After a little digging I found the image_optim gem.  It’s very nice and straightforward, and includes image_optim_pack gem which installed all the compression libraries as well – making for a very hassle free set-up.  After getting those installed and setting up my rails project, it really came down to a simple interface with one controller and view.

Controller:

require 'open-uri'
require 'image_optim'
require 'fileutils'
 
class WelcomeController < ApplicationController
  def index
    Dir.glob("public/tmp/*").
      select{|f| File.mtime(f) < (Time.now - (60*120)) }.
      each{|f| File.delete(f) }
 
    image = params[:i]
    extension = File.extname(image)
 
    acceptable_extensions = [".jpg", ".gif", ".png"]
 
    return @json = "{\"error\":\"only jpg, png, and gif can be resized\"}" if !acceptable_extensions.include?( extension.downcase )
 
    value = ""; 8.times{value  << (65 + rand(25)).chr}
    tmp_image = "public/tmp/#{value}#{extension}"
 
    open(tmp_image, 'wb') do |file|
      file << open(image).read
    end
 
    before_filesize = (File.size(tmp_image) * 0.001).floor
 
    image_optim = ImageOptim.new
    image_optim = ImageOptim.new(:pngout => false)
    image_optim = ImageOptim.new(:nice => 10)
 
    image_optim.optimize_image!(tmp_image)
 
    after_filesize = (File.size(tmp_image) * 0.001).floor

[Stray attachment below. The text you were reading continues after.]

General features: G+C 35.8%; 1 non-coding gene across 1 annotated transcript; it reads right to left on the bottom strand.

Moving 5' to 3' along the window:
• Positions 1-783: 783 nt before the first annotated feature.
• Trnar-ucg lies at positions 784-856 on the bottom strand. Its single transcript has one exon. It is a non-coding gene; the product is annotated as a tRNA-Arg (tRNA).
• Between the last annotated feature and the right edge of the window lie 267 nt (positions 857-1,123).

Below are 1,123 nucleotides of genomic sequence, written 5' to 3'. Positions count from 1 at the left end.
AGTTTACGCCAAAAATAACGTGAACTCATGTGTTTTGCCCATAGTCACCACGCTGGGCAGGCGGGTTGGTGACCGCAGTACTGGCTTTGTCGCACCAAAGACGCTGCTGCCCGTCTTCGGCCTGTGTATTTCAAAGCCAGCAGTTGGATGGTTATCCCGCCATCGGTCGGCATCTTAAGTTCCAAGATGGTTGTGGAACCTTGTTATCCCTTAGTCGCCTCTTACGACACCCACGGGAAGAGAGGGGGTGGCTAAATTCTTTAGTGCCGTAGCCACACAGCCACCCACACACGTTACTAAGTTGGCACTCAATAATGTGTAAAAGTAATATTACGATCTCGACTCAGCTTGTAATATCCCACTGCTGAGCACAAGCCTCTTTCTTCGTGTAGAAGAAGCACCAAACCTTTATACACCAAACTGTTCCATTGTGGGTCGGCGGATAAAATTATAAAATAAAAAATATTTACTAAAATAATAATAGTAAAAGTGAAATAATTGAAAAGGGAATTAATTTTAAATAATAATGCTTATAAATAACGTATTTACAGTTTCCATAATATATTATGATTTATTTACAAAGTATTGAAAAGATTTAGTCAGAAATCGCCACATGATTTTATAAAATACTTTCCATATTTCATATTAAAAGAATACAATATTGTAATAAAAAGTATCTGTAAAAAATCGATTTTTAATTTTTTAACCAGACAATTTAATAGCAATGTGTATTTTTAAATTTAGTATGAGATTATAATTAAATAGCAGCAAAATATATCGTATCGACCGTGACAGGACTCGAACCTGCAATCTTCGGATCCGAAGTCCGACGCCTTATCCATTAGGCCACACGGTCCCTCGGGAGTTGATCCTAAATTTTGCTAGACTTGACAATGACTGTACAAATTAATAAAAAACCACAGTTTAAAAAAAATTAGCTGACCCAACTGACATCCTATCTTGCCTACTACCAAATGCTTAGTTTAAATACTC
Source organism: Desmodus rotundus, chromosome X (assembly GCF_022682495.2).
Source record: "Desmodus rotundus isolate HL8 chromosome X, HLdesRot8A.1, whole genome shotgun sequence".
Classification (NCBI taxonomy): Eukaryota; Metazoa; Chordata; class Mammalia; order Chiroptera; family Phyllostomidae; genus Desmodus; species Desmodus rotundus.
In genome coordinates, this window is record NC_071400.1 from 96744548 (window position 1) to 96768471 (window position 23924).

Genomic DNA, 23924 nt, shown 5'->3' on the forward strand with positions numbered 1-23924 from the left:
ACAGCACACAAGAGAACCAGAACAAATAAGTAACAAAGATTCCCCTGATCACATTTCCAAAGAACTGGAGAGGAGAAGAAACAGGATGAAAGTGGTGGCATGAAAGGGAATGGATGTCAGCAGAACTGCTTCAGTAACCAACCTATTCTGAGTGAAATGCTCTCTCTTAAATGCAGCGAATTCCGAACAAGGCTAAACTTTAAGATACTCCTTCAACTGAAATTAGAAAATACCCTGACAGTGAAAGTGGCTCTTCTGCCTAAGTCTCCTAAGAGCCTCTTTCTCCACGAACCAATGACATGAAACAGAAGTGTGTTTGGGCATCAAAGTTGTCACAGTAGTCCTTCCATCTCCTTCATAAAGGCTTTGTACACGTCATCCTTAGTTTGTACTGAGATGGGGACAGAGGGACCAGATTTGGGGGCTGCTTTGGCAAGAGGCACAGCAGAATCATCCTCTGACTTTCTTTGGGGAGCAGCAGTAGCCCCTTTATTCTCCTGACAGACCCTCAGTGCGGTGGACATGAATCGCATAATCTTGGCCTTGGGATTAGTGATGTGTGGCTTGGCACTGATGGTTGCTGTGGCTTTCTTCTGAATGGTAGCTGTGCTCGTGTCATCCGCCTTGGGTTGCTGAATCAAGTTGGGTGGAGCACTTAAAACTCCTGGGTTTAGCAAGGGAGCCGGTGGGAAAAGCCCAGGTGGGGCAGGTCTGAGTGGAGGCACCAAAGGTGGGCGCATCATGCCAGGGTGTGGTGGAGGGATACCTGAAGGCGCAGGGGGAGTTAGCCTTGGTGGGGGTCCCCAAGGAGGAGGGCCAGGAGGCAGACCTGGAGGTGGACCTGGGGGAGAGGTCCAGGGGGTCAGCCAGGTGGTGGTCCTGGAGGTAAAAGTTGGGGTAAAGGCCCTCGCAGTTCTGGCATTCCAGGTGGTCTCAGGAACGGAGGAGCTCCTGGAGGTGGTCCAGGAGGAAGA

tmp_image = "http://yourdomain.com/tmp/#{value}#{extension}"
 
    @json = "[{\"dest\":\"#{tmp_image}\",\"src_size\":#{before_filesize},\"dest_size\":#{after_filesize}}]"
  end
 
end

View:

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<%= raw @json %>

I’m including open-uri to download the image to be compressed, image_optim to do the compressing, and fileutils to check the file size.

  1. I start with the Dir.glob to first delete any temporary images that are over 120 hours old.
  2. Then I grab the image from the url provided with the i param, and make sure it has the right extention
  3. Then generate a random string and create the temporary filename and save the image there
  4. Then I optimize the image and save over it
  5. Then I just write out the JSON I want by hand – I wrote it to resemble smush.it’s syntax

You will need to change “yourdomain.com” to your actual domain here, looking back I should have done that programmatically – but it’s not a big deal.

I have to whole project available on git hub for download.